Dancing at Lughnasa

sleeping dog
This is a tedious tale of five unmarried sisters living in Donegal, Ireland during one particular summer in 1936. The story is told from the perspective of Michael, the young son of Christina’s. The other sisters are Rose, Maggie, Agnes and the eldest, Kate, played by Meryl Streep.

One day, Gerry Evans, the boy’s wandering father makes an appearance and from the voice over we learn that this was the summer that changed Michael’s life. It’s also the summer that his uncle Jack, a priest, returns from missionary work in Africa where Pagan rituals have been his lifeblood for many long years now. He also suffers from what we are lead to believe is malaria (I think) so you can expect some rather strange dialogue.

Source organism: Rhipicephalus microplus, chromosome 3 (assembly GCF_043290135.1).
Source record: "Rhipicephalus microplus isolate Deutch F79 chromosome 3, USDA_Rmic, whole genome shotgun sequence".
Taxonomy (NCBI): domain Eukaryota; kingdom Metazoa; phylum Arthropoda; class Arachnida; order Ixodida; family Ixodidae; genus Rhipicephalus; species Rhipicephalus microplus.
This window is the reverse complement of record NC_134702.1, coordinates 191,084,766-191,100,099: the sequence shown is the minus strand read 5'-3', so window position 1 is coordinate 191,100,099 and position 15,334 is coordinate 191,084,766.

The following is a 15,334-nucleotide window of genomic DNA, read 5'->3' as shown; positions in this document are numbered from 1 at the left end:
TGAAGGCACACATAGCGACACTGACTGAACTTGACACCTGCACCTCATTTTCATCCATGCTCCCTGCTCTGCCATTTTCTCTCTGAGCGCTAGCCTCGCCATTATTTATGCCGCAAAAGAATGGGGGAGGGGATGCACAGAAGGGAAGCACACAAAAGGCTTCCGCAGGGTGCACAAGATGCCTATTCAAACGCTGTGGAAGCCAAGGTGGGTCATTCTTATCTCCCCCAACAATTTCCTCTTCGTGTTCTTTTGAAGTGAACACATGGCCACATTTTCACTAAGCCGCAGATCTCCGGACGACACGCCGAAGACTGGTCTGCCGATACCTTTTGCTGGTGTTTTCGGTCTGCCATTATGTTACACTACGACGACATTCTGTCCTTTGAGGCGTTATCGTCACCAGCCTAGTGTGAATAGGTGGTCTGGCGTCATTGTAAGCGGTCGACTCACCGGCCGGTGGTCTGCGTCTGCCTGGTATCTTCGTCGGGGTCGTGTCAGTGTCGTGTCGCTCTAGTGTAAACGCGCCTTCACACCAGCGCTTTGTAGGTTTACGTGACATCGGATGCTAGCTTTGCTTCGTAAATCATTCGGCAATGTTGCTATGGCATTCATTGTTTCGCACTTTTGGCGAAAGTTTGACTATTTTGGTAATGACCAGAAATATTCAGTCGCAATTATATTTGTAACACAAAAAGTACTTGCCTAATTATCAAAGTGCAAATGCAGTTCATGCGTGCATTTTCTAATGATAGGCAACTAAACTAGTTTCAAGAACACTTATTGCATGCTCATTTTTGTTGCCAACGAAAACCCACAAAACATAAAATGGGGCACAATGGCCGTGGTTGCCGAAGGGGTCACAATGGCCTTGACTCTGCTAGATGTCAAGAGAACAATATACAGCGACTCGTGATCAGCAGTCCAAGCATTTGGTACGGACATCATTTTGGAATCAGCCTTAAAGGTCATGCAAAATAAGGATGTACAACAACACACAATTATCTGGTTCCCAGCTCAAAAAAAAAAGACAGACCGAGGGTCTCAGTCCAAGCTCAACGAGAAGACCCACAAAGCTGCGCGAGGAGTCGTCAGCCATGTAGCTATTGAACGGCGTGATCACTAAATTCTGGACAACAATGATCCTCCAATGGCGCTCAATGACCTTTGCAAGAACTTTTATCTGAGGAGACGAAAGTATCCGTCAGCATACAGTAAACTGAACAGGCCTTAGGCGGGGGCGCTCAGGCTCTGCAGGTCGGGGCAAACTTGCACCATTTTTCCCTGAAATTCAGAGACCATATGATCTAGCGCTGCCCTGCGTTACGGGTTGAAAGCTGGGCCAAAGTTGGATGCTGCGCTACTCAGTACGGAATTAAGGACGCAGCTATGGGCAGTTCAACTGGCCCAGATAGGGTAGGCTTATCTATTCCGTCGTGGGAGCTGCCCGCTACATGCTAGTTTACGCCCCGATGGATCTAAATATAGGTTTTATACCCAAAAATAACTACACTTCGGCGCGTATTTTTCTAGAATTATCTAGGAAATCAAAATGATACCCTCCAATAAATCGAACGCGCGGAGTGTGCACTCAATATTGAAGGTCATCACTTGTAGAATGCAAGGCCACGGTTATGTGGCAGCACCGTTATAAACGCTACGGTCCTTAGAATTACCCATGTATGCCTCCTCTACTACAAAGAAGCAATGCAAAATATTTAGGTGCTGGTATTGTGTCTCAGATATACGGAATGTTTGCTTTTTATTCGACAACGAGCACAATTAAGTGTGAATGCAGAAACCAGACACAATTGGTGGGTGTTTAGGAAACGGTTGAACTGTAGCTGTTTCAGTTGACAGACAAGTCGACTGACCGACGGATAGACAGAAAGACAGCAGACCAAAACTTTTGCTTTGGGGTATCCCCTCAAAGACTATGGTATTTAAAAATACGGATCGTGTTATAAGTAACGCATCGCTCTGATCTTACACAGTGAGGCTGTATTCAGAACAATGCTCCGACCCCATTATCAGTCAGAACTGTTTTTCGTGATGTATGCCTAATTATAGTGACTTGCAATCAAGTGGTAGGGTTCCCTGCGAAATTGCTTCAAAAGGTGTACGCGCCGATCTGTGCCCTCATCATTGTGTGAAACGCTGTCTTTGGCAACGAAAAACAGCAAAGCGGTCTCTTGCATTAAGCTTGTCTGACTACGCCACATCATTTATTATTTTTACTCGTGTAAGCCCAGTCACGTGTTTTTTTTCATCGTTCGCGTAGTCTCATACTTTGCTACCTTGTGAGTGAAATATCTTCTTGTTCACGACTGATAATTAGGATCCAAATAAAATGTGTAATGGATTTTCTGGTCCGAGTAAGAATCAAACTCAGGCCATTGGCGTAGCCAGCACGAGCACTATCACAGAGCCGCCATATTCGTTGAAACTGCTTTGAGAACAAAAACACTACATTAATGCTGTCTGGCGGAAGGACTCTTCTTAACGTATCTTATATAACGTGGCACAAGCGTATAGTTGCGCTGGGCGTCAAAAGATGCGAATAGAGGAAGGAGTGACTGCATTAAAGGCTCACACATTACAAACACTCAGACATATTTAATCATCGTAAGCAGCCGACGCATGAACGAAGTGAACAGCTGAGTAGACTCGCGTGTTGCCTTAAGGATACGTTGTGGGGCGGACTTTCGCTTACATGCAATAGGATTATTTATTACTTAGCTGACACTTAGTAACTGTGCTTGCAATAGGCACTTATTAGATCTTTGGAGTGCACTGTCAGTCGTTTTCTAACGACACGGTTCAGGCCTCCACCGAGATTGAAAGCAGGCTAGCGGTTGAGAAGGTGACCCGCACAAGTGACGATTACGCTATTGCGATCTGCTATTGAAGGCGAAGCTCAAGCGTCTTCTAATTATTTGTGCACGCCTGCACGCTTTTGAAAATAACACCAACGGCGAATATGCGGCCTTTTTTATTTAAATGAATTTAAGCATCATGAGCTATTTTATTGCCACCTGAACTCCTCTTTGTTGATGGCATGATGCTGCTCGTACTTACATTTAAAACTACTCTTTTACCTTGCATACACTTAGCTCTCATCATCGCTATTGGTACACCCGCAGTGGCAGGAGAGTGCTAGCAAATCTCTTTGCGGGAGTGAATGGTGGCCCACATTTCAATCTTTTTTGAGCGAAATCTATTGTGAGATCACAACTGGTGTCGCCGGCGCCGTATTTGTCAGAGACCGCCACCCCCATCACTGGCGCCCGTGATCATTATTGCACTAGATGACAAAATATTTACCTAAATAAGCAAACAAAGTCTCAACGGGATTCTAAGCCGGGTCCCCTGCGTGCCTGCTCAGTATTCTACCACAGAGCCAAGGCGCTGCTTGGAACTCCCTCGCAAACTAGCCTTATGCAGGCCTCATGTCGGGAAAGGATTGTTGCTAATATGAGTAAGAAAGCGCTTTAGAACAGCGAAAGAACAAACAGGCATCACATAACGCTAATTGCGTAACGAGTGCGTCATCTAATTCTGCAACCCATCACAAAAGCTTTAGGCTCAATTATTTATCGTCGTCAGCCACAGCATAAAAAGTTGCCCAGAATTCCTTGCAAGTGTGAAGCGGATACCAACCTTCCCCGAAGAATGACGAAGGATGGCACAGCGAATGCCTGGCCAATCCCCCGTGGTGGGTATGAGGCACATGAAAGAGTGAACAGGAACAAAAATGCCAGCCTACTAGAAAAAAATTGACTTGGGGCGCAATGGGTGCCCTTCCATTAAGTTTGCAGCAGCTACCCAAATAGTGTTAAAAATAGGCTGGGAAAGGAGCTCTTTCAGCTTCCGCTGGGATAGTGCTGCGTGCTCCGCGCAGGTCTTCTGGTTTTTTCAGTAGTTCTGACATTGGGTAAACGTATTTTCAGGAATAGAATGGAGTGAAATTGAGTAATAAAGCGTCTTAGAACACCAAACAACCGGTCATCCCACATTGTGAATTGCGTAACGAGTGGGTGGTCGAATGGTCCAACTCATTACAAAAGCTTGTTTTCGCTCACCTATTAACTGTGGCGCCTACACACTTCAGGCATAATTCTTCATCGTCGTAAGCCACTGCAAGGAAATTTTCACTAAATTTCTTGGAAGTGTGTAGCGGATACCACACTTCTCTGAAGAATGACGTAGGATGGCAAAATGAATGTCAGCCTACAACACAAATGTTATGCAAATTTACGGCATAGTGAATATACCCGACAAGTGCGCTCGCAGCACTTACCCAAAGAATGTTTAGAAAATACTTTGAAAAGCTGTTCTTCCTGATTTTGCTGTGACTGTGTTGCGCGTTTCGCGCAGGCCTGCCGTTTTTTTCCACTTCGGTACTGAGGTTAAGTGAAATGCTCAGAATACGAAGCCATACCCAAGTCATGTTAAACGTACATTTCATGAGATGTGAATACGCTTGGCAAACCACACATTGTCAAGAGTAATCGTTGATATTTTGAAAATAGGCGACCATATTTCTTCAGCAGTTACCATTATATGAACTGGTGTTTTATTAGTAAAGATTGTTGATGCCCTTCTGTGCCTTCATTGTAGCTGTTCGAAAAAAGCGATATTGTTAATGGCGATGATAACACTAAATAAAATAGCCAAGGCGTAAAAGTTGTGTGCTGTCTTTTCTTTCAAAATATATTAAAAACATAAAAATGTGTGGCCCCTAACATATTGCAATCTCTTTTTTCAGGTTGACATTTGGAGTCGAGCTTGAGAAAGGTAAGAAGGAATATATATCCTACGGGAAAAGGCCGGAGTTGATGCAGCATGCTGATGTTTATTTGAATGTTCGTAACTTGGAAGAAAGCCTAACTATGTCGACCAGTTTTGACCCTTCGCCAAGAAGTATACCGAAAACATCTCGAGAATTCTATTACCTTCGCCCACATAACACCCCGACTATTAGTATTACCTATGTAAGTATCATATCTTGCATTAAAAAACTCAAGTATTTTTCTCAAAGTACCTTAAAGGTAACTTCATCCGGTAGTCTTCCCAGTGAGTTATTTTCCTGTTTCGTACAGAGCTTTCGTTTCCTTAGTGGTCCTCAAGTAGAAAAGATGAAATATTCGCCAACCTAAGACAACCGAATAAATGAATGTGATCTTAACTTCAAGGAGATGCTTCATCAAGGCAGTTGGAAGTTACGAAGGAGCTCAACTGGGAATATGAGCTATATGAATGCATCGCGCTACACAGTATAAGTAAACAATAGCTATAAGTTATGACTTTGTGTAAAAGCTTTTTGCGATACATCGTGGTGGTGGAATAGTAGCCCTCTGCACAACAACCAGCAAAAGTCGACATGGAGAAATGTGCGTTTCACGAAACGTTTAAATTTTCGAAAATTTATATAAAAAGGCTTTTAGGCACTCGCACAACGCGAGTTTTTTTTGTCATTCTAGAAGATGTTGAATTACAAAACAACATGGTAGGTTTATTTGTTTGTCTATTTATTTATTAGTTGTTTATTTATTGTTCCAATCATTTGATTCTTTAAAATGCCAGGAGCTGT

None of the characters are compelling, nor is the story for that matter. The sisters are somewhat all miserable, except for Kate, who is super miserable and takes great pleasure in making everyone else even more miserable than they are already. She’s such a stick-in-the-mud, in fact, that you’d like to drown her in the peat moss.

Gerry is there for only a short time, to spark Christina’s interest and then to run off and fight for democracy in Spain against Franco. Everyone thinks he’s crazy except for Jack who’s crazy himself so his opinion doesn’t count.

The underlying theme is dancing. The women (except for Kate), like music and like to dance. Kate’s against everything, but she does go in for a jig near the end where we’re supposed to take pleasure in the unleashing of their spirits as they dance up a storm just outside their front door where Gerry thinks they’ve lost their minds.

“Dancing at Lughnasa” is a play originally. I don’t know how well it did on stage but on film it’s a big drag. My guess is that since plays are made to be performed, it might have been a dud there too. It should have been a novel and then the author could have taken more time developing the story. Not much of one here. Oh well. Lotta says not even Meryl Streep could pull this one out of the bog.